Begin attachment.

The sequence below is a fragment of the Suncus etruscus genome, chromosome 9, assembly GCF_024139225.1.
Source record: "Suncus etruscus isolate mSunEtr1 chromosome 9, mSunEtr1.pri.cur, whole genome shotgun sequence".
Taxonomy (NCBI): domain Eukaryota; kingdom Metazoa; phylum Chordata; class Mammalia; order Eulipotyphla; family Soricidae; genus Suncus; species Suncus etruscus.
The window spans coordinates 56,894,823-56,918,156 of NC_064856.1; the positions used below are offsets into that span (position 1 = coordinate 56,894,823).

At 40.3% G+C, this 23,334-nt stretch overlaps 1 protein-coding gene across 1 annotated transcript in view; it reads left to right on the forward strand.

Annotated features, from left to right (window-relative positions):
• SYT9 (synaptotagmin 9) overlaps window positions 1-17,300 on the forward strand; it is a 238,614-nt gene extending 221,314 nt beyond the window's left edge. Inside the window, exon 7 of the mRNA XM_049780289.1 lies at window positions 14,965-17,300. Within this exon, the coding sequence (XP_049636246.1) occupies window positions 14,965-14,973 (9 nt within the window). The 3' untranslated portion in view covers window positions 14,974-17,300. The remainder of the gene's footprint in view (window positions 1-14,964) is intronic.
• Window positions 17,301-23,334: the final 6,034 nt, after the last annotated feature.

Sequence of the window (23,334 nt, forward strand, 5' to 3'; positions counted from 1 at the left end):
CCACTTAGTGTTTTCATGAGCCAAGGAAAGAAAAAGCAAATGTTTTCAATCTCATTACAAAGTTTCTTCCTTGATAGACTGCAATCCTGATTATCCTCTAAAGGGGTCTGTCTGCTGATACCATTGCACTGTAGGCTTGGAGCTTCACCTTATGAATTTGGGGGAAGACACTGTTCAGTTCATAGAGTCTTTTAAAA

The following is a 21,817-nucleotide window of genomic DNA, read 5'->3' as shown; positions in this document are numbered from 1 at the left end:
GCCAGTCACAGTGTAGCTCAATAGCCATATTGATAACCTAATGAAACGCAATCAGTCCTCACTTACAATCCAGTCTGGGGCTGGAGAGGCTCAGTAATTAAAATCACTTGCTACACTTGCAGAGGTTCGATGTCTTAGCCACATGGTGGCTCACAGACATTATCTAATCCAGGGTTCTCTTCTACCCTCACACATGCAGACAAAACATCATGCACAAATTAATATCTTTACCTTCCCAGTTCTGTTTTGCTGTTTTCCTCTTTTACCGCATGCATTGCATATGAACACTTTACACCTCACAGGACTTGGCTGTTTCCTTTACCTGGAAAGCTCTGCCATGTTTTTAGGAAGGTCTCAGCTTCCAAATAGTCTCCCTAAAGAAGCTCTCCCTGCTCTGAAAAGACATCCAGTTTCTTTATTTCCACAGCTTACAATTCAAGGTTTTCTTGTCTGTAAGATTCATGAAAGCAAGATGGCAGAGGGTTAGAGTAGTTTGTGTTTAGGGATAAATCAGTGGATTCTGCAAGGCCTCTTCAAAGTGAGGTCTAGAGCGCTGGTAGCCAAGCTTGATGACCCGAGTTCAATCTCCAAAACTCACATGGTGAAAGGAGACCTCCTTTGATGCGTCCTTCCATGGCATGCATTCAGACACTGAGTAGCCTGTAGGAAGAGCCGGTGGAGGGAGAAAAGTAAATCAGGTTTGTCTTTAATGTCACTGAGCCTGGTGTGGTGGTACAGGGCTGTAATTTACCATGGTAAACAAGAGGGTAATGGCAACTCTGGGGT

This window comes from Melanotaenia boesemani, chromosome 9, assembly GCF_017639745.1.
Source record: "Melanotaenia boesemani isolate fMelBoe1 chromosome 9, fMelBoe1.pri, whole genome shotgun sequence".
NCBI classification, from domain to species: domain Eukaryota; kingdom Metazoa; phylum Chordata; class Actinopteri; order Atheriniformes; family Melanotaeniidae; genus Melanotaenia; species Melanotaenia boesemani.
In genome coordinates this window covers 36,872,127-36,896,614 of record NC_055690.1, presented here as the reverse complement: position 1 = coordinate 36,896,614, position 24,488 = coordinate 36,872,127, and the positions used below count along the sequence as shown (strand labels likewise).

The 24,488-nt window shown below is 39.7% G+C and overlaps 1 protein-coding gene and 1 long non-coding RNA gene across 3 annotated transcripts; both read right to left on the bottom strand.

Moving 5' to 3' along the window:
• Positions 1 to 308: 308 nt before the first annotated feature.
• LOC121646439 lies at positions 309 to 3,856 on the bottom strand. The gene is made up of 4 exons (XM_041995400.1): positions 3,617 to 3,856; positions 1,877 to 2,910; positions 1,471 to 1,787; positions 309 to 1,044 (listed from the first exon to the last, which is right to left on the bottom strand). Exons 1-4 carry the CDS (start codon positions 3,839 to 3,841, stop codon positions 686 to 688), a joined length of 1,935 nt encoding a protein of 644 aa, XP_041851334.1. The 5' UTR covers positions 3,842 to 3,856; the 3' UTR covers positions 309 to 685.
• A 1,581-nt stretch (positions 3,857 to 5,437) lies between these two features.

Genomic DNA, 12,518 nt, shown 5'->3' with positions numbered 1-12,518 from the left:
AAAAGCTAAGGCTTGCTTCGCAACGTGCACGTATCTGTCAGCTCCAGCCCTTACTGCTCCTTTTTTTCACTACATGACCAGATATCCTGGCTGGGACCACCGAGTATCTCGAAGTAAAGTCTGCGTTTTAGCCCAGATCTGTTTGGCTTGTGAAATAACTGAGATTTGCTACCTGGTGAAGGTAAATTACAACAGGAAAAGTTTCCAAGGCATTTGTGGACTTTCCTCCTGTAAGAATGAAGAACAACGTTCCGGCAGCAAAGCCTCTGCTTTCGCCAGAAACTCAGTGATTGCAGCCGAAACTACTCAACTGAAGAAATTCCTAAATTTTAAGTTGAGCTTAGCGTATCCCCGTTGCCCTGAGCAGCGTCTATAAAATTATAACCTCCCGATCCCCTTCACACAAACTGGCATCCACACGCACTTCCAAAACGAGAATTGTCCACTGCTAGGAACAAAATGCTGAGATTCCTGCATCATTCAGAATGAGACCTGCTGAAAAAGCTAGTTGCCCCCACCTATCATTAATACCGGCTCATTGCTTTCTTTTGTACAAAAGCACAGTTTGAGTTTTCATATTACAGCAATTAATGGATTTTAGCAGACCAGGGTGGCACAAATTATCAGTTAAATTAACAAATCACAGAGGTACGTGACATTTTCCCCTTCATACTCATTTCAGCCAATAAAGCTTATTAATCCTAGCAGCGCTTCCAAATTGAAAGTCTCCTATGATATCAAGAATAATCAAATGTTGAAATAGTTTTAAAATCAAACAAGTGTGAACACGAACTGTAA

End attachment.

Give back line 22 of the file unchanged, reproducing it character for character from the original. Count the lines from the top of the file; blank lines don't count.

Genomic DNA, 12,518 nt, shown 5'->3' with positions numbered 1-12,518 from the left: